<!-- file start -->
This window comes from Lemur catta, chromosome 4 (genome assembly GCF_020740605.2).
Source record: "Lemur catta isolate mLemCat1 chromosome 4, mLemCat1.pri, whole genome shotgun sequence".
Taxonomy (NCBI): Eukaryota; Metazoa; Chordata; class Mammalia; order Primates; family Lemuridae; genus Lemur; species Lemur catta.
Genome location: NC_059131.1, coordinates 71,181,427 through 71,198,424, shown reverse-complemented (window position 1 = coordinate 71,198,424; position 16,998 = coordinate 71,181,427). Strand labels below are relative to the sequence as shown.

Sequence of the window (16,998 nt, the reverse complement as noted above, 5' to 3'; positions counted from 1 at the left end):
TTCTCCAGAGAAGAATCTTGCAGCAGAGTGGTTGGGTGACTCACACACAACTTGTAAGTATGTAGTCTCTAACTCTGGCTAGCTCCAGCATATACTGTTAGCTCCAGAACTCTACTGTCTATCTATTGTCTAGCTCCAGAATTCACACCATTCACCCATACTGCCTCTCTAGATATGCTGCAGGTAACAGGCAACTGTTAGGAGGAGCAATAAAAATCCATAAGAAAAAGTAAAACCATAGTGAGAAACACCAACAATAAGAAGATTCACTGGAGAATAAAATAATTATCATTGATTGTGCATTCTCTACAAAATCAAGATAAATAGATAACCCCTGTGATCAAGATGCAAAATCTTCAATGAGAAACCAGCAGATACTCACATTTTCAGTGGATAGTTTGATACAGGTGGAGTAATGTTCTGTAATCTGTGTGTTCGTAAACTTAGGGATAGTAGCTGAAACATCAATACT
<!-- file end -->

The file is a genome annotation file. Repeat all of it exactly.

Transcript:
This window comes from Lemur catta, chromosome 4 (genome assembly GCF_020740605.2).
Source record: "Lemur catta isolate mLemCat1 chromosome 4, mLemCat1.pri, whole genome shotgun sequence".
Taxonomy (NCBI): Eukaryota; Metazoa; Chordata; class Mammalia; order Primates; family Lemuridae; genus Lemur; species Lemur catta.
Genome location: NC_059131.1, coordinates 71,181,427 through 71,198,424, shown reverse-complemented (window position 1 = coordinate 71,198,424; position 16,998 = coordinate 71,181,427). Strand labels below are relative to the sequence as shown.

Sequence of the window (16,998 nt, the reverse complement as noted above, 5' to 3'; positions counted from 1 at the left end):
TTCTCCAGAGAAGAATCTTGCAGCAGAGTGGTTGGGTGACTCACACACAACTTGTAAGTATGTAGTCTCTAACTCTGGCTAGCTCCAGCATATACTGTTAGCTCCAGAACTCTACTGTCTATCTATTGTCTAGCTCCAGAATTCACACCATTCACCCATACTGCCTCTCTAGATATGCTGCAGGTAACAGGCAACTGTTAGGAGGAGCAATAAAAATCCATAAGAAAAAGTAAAACCATAGTGAGAAACACCAACAATAAGAAGATTCACTGGAGAATAAAATAATTATCATTGATTGTGCATTCTCTACAAAATCAAGATAAATAGATAACCCCTGTGATCAAGATGCAAAATCTTCAATGAGAAACCAGCAGATACTCACATTTTCAGTGGATAGTTTGATACAGGTGGAGTAATGTTCTGTAATCTGTGTGTTCGTAAACTTAGGGATAGTAGCTGAAACATCAATACT